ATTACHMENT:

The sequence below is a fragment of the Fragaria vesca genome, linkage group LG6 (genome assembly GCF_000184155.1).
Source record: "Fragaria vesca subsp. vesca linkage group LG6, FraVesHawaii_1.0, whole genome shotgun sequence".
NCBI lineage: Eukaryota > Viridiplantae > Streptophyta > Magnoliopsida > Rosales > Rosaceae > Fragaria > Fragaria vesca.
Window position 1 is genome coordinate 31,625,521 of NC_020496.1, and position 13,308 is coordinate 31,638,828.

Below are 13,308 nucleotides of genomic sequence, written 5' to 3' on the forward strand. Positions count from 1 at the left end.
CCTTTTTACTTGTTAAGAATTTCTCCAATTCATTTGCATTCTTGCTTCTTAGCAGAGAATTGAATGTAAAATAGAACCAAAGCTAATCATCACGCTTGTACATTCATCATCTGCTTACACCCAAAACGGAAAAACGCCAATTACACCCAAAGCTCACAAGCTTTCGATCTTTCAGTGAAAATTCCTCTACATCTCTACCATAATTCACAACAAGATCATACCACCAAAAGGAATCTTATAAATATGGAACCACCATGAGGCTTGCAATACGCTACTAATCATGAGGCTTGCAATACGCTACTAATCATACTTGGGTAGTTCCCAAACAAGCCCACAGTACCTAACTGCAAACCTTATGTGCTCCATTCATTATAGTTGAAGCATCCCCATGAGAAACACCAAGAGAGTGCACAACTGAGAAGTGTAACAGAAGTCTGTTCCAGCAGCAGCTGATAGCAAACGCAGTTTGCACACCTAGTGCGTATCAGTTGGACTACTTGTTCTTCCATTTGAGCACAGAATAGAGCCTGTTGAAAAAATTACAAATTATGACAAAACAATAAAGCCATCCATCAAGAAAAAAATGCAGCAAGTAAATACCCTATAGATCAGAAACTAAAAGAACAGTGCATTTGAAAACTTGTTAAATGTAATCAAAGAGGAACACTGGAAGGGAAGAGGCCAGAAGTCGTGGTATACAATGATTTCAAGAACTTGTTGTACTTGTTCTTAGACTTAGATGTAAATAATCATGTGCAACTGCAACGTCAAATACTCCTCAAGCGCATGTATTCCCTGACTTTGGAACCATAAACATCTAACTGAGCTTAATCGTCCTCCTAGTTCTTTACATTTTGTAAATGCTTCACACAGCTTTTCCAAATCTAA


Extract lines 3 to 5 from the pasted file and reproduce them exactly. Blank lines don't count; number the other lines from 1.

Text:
NCBI lineage: Eukaryota > Viridiplantae > Streptophyta > Magnoliopsida > Rosales > Rosaceae > Fragaria > Fragaria vesca.
Window position 1 is genome coordinate 31,625,521 of NC_020496.1, and position 13,308 is coordinate 31,638,828.

Below are 13,308 nucleotides of genomic sequence, written 5' to 3' on the forward strand. Positions count from 1 at the left end.